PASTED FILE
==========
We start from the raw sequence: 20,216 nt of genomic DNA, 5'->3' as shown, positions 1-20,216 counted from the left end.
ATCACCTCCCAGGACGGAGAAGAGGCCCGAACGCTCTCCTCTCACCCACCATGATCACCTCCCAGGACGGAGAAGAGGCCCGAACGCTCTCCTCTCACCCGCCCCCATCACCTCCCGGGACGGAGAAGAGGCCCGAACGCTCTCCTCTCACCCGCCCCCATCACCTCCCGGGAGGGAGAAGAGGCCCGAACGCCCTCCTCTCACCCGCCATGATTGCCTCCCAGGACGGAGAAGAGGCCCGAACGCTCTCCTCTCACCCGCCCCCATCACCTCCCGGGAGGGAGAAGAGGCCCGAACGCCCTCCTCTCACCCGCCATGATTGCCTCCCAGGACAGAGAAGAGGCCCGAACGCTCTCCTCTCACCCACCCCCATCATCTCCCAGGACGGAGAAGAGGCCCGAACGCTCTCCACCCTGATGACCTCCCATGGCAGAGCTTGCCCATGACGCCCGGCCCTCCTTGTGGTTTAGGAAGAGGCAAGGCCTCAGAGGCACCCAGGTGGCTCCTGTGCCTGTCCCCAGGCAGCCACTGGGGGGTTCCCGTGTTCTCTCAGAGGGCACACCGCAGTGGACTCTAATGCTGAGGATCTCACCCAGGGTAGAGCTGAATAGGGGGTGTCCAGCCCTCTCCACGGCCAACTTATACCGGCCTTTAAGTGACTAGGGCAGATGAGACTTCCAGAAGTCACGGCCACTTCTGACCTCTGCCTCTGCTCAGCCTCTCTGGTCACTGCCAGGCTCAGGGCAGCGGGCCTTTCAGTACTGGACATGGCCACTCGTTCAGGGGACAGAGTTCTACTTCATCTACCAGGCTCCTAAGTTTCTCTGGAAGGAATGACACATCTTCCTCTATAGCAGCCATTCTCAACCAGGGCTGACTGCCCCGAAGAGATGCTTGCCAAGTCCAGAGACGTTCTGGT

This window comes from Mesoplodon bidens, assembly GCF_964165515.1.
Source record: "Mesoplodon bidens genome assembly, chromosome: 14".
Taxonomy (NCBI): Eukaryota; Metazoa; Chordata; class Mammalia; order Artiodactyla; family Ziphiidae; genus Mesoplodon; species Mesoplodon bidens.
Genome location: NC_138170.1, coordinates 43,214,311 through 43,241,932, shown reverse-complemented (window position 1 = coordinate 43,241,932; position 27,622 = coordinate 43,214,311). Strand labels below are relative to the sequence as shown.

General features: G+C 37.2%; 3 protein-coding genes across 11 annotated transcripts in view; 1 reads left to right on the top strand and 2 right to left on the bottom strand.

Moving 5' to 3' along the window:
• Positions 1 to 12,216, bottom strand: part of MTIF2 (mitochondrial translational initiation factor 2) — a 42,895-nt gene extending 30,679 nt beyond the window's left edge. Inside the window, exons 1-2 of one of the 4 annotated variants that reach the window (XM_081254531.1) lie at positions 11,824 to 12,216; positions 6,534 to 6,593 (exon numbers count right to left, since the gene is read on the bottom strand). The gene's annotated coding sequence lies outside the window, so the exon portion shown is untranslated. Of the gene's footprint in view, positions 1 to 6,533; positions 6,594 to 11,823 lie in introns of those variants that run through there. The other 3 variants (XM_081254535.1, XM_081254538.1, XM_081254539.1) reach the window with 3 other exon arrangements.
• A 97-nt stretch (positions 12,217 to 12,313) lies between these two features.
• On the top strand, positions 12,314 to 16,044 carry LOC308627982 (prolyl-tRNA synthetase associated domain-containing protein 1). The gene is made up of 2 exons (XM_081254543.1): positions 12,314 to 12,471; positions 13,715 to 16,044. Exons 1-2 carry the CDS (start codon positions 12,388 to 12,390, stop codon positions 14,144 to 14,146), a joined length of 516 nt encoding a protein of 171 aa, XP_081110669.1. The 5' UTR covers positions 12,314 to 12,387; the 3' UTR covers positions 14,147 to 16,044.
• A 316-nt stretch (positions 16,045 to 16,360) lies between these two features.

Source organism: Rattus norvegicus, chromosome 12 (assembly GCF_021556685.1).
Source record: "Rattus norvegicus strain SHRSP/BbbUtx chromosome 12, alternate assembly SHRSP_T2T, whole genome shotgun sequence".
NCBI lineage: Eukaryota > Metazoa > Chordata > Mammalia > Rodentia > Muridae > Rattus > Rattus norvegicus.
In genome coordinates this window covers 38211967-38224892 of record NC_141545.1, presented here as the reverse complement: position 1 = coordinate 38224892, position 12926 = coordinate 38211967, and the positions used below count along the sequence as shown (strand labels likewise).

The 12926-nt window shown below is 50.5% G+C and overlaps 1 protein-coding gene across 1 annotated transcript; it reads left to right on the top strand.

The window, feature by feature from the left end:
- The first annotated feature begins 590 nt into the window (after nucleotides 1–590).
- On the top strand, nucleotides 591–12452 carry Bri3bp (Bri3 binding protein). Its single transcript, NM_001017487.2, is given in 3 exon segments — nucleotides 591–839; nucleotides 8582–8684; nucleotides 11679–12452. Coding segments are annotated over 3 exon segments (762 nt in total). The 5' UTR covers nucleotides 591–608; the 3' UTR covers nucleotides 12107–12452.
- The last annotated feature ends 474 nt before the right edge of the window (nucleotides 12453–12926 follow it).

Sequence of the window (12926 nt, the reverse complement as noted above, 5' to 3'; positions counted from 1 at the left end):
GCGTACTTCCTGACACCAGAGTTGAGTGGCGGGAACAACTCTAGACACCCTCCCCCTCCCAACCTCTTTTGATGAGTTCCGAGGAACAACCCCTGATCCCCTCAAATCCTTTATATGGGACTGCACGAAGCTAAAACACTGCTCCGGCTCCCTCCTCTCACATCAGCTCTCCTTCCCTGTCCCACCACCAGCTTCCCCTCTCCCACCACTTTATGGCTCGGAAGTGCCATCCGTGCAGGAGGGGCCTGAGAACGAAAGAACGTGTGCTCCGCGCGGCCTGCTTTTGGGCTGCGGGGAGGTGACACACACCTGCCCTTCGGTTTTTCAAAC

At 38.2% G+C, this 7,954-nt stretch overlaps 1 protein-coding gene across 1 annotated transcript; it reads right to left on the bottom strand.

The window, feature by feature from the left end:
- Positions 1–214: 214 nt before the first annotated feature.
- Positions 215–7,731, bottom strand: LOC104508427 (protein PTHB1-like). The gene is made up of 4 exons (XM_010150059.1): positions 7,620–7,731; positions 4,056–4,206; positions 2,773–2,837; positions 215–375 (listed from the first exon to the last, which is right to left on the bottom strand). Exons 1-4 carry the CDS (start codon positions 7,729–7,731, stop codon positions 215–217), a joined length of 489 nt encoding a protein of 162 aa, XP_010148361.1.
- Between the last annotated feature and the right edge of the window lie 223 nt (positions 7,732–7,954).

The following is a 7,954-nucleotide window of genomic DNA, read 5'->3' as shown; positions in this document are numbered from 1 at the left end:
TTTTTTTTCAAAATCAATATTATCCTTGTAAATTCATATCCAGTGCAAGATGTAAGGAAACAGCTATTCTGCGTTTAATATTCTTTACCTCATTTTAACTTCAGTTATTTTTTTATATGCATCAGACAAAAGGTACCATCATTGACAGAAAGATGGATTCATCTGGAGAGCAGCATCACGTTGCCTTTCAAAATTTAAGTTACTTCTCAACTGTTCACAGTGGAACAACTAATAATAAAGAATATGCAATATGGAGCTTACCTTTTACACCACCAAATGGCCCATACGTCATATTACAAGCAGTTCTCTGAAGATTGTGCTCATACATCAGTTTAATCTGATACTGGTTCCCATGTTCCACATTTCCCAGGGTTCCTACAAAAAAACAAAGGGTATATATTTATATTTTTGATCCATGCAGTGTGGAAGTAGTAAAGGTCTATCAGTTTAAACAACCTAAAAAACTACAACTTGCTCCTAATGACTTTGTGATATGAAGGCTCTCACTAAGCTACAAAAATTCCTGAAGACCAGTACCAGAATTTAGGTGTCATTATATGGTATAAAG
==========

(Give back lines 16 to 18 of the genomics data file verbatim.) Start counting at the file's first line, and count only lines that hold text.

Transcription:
In genome coordinates this window covers 38211967-38224892 of record NC_141545.1, presented here as the reverse complement: position 1 = coordinate 38224892, position 12926 = coordinate 38211967, and the positions used below count along the sequence as shown (strand labels likewise).

The 12926-nt window shown below is 50.5% G+C and overlaps 1 protein-coding gene across 1 annotated transcript; it reads left to right on the top strand.

The window, feature by feature from the left end: